Eventhough I find that I don’t experience belonging in the ways I usually hear it talked about. I don’t much belong to my identities, for instance, or any particular lineage or location because they’re always changing, always shifting. If anything I belong in motion, being motion. I belong in love, being love. Centrally, for me, mornings start with precepts and they also start with locating myself. Finding the directions, I reach out to ancestors and future generations. Locating myself in space time, in dimensional space, in history. I find center, find ground and move from there. In fact, I have to do this every day because it’s always changing. We are of the nature to change.

tl;dr

So I made some little videos for the 5 remembrances because that’s how I do. Don’t get mad. Video 1 is for recollections 1-3, video 2 is for recollections 4 and 5. (Although playback’s a little clunky on phones, it seems to flow pretty well on computers.)

1: I am of the nature to grow old. There is no way to escape growing old.

2: I am of the nature to have ill-health. There is no way to escape ill-health.

3. I am of the nature to die. There is no way to escape death.

4: All that is dear to me and everyone I love are of the nature to change. There is no way to escape being separated from them.

5: My actions are my only true belongings. I cannot escape the consequences of my actions. My actions are the ground on which I stand.

Also I always loved #5 because it reminds me of The Smiths’ “How Soon Is Now.” Judge me. Idc. I am the owner of my karma, heir to my karma, my actions are the ground on which I stand.

there is a path_wisdom

It is said that all the Buddha ever talked about was suffering and the end of suffering. In the Four Noble Truths, the Buddha laid out the diagnosis, the prognosis & the prescription to end suffering: there is a path. I don’t want to leave folks hanging, let’s get right into it – that path is the Noble Eightfold Path (ariya-magga in Pali, the language spoken in the Buddha’s time) & it can be explored in three different sections.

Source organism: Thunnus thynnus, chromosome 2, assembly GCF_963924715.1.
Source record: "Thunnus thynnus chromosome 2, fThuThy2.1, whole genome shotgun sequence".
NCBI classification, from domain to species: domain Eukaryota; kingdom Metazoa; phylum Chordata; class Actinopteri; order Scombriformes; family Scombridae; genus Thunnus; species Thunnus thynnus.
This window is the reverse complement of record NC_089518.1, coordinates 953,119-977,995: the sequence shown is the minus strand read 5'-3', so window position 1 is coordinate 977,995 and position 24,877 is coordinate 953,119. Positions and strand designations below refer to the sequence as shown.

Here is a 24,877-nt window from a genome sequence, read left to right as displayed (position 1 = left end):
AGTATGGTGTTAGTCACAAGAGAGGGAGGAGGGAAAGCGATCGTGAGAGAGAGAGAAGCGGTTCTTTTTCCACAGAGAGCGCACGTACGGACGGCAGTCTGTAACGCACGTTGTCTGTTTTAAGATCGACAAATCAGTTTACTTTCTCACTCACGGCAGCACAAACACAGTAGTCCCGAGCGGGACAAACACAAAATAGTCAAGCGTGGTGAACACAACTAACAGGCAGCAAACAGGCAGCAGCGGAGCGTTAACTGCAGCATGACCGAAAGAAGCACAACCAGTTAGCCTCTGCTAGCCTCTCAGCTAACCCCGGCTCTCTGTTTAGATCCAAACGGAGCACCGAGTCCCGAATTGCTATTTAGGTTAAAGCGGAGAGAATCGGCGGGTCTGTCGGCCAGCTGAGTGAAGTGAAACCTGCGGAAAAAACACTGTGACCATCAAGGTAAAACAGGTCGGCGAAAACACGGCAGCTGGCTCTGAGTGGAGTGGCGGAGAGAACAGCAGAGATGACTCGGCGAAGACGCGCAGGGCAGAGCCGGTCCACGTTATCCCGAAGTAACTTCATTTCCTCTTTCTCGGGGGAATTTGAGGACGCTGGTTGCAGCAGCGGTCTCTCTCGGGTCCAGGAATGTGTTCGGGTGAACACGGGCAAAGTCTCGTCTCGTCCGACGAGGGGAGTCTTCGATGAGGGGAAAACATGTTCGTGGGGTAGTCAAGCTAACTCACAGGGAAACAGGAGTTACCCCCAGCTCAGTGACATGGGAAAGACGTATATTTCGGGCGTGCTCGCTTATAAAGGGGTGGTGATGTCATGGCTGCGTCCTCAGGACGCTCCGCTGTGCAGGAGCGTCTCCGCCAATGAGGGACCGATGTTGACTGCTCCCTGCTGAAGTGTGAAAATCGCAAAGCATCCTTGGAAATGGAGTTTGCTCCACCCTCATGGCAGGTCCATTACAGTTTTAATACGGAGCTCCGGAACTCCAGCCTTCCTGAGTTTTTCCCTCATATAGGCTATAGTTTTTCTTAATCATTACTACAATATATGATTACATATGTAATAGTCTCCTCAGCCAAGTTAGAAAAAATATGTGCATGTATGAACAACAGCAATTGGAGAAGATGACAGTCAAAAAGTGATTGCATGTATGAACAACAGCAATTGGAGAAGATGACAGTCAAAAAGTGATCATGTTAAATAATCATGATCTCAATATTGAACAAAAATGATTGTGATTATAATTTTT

Discussing the Eightfold Path, folks often use term RIGHT (“right view,” “right speech,” “right livelihood”); I find myself using WISE instead. Right can imply wrong. Wise works just as well and allows for a little more subtlety.

The first grouping deals with the cultivation of wisdom or discernment (pañña) and is made up of wise view and wise intention. The second group is concerned with the cultivation of virtue (sila) and is made of wise speech, wise action and wise livelihood. The third is all about concentration and meditation (samadhi) – wise effort and wise mindfulness. Let’s check out wisdom.

1: Wise View: knowledge of the Four Noble Truths

(crying emoji!) If a clip of a half-naked Seth Rogan singing the “Age of Aquarius” is enough to lure anyone into learning more about Right View, then my work here is done. This is time well spent.

2: Wise Intention: motivation to resolve suffering – resolve, renunciation, loving-kindness

I’m not much of an Aziz Ansari fan anymore, but it’s a good clip. Apologies if that kicks anything up for anyone. I haven’t gotten around to writing up notes on supporting last weekend’s API Chaya / Project NIA training to address gender-based violence, support people experiencing harm, and support people causing harm to change. That’s a post for another time.

Right now is a chance to learn more about about the Eightfold Path! Here are a few places to start: